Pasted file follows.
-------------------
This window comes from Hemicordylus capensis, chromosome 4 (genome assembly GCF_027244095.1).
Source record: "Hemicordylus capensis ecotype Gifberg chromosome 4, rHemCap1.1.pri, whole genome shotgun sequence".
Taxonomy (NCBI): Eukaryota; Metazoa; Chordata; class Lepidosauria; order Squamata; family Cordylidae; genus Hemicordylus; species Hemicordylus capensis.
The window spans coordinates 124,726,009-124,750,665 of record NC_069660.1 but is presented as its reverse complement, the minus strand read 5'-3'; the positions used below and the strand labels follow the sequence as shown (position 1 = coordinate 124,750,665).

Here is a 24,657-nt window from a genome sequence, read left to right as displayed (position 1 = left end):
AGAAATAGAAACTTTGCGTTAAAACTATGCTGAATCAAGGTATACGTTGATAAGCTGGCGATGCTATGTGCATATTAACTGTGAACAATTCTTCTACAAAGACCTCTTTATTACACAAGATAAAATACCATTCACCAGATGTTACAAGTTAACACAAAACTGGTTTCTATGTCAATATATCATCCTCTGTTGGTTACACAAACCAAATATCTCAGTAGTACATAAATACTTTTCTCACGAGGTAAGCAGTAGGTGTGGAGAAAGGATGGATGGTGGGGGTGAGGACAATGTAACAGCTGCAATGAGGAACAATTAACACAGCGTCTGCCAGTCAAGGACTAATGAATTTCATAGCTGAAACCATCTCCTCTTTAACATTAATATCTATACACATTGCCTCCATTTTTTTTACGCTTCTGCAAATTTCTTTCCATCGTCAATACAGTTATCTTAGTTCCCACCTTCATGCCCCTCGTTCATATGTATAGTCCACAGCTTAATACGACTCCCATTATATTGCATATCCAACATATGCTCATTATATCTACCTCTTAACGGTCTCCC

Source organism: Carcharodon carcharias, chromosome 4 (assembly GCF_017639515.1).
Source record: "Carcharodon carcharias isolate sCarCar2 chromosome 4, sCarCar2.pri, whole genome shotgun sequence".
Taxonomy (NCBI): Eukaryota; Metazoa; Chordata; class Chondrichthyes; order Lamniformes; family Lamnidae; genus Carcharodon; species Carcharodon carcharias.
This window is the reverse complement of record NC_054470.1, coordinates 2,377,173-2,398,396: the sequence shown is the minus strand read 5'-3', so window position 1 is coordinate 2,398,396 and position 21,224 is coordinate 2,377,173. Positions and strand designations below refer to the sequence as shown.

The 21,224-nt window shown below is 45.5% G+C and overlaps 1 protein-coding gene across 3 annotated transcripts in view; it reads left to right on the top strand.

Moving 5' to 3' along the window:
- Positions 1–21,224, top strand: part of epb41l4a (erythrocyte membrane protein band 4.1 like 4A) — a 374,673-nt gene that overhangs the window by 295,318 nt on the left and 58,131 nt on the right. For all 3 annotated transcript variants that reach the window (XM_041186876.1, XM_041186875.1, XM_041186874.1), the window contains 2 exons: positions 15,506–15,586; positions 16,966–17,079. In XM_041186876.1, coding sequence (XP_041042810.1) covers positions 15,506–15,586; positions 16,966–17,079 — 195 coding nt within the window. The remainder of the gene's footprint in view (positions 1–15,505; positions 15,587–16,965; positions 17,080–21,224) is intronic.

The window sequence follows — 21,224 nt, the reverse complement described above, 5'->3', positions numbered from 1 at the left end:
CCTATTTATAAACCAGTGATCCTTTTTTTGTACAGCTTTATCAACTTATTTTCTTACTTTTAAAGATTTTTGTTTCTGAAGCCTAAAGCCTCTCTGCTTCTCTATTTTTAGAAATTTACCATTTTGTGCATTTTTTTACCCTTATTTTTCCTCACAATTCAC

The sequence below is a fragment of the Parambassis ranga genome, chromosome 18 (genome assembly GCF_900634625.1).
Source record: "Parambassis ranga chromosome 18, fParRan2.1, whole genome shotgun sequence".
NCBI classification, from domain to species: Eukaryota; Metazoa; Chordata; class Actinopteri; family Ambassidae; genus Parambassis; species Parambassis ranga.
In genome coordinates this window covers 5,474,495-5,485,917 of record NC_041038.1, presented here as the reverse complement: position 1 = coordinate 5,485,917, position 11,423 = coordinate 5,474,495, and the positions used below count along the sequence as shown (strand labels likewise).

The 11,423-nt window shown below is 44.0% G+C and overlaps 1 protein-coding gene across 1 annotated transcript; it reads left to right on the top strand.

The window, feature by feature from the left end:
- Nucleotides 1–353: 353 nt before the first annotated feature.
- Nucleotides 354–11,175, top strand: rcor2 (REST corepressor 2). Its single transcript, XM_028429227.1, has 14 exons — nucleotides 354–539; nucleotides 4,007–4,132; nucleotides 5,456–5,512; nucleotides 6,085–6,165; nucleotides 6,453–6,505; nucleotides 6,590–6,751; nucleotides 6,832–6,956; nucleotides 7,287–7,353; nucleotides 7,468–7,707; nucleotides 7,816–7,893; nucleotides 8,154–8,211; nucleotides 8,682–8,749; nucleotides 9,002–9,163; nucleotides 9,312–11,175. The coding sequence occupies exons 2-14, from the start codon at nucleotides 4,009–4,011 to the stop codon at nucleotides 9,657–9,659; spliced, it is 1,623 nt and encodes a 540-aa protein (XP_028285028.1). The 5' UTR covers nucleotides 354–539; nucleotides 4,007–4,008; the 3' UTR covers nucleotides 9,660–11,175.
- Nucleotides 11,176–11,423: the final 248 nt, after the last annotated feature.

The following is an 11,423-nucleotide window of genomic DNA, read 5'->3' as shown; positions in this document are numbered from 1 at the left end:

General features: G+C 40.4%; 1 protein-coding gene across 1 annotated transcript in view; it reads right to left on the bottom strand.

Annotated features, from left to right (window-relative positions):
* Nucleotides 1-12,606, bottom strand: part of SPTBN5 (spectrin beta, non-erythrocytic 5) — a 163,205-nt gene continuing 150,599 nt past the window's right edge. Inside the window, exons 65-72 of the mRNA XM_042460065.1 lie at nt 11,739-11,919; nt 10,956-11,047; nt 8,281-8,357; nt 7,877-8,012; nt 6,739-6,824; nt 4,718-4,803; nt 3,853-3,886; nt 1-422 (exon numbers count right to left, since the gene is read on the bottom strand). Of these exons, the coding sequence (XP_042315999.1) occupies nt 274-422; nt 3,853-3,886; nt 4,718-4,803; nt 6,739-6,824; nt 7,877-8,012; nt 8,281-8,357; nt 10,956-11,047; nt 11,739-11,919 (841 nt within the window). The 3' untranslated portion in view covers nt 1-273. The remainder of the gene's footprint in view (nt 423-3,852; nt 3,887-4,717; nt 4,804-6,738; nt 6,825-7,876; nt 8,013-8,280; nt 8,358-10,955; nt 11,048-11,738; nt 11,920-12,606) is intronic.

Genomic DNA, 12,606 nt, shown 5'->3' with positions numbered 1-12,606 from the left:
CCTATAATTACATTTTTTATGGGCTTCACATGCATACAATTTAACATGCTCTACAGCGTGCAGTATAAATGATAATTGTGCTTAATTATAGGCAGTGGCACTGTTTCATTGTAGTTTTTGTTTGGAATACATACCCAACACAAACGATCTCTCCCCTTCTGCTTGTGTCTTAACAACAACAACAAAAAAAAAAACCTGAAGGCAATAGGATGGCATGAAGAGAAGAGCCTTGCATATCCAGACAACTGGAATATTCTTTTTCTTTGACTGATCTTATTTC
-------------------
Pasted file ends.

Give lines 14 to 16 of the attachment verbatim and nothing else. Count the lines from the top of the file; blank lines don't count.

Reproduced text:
The window sequence follows — 21,224 nt, the reverse complement described above, 5'->3', positions numbered from 1 at the left end:
CCTATTTATAAACCAGTGATCCTTTTTTTGTACAGCTTTATCAACTTATTTTCTTACTTTTAAAGATTTTTGTTTCTGAAGCCTAAAGCCTCTCTGCTTCTCTATTTTTAGAAATTTACCATTTTGTGCATTTTTTTACCCTTATTTTTCCTCACAATTCAC

The sequence below is a fragment of the Parambassis ranga genome, chromosome 18 (genome assembly GCF_900634625.1).